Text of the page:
A screenshot of a Telegram post by Mariupol City Council showing works allegedly looted by Russian forces (screenshot Valentina Di Liscia/Hyperallergic)

The Mariupol City Council stated on Telegram that Russia has stolen over 2,000 works of art from three museums in the city. The council is preparing for Interpol to start a criminal investigation.

“The occupiers ‘liberated’ Mariupol from its historical and cultural heritage,” the post reads, mocking President Vladimir Putin’s narrative of “liberating” Ukraine. Among the alleged stolen works are a handwritten Torah scroll, paintings by Arkhip Kuindzhi and Ivan Aivazovsky, a bible from 1811, Orthodox icons, and 200 medals from the Museum of Medallion Art.

The Kuindzhi Art Museum, dedicated to 19th-century landscape painter Arkhip Kuindzhi, was among the looted institutions, Mariupol officials said. Workers had hidden three Kuindzhi paintings before the museum was damaged in an airstrike last month. However, a city official alleged that the director of another local museum — the Mariupol Museum of Local History — handed over the three paintings to the Russian forces. Works by the Romantic painter Ivan Aivazovsky, known for his seascapes, were also looted. Both painters were born in Ukraine (Aivazovsky in Crimea and Kuindzhi in Mariupol), but are often described as Russian.

According to the city council’s Telegram post, the Russian forces took the stolen art to Donetsk, a Russian-occupied border region.

In another southern Ukrainian city, objects in the Melitopol Museum of Local History were also reported stolen. They included gold artifacts from the ancient Scythians, a nomadic people who lived in Siberia and modern-day Ukraine from 200 to 900 BCE. Museum workers had hidden the gold in the basement when a squad of armed Russians arrived and took it. Melitopol’s mayor said in a statement that he did not know the current whereabouts of the objects.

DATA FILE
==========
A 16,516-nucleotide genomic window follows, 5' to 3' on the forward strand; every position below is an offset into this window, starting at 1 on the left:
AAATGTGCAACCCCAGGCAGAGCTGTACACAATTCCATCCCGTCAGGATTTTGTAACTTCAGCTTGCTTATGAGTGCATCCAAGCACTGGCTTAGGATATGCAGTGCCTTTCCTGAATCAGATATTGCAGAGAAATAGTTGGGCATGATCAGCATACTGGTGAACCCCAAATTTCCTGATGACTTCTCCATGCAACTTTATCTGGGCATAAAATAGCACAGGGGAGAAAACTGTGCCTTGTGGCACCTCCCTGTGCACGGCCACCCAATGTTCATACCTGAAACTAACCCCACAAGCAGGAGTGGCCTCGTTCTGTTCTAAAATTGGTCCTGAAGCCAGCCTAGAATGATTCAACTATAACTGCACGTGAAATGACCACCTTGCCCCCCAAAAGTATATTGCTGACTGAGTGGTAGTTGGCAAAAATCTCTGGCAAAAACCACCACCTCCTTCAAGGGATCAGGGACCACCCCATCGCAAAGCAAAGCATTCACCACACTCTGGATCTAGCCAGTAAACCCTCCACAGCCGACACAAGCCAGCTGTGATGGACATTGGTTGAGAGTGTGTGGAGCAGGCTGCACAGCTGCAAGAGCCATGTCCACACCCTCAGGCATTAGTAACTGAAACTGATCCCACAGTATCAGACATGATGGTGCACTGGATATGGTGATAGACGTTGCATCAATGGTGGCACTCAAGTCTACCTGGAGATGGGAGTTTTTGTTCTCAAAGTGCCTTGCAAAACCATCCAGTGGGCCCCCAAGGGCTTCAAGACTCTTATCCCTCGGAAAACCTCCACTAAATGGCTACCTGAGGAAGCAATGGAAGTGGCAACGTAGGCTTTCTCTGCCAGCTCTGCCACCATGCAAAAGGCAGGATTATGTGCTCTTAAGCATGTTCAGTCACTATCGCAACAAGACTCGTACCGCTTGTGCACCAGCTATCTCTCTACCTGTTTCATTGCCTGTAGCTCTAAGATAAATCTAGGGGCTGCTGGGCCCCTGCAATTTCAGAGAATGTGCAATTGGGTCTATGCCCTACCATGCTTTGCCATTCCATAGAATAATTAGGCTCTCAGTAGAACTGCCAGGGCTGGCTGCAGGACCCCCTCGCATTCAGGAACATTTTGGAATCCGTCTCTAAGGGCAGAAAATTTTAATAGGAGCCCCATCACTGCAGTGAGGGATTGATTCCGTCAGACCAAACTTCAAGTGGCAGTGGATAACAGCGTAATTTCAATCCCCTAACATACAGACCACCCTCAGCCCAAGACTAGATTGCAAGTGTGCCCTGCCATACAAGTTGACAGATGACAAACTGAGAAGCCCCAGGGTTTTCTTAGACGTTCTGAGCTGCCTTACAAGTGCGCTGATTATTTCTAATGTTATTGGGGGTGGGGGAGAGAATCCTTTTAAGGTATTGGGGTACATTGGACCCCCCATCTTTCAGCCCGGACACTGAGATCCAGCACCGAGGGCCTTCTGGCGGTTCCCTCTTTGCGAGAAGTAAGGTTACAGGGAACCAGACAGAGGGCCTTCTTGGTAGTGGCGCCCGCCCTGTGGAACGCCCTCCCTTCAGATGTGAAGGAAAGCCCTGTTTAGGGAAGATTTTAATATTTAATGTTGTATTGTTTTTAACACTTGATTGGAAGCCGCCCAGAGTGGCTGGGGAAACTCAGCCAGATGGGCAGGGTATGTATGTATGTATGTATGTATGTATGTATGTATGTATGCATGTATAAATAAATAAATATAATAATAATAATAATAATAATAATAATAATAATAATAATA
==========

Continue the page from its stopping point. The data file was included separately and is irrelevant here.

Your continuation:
A gold Scythian sword sheath (c. 430 BCE) in the collection of the Metropolitan Museum of Art in New York (image via Metropolitan Museum of Art)

Since the Russian invasion in late February, dozens of Ukrainian cultural sites have been damaged or destroyed — as of April 25, UNESCO confirmed damage to 110 sites, including 10 museums and six libraries. The Ukrainian Cultural Foundation created a map showing “culture loss” across the country and estimates that at least 150 locations have been partially or completely demolished.

Meanwhile, many museums across Ukraine have been removing art from their walls and moving it to safe locations, and Ukrainians have been placing sandbags around statues to protect them from Russian attacks.

In Mariupol, once a city of nearly half a million, now only 100,000 people are thought to remain. Those who have managed to escape the besieged and razed city call it a “hell on earth.”

Elaine Velie is a writer from New Hampshire living in Brooklyn. She studied Art History and Russian at Middlebury College and is interested in art's role in history, culture, and politics.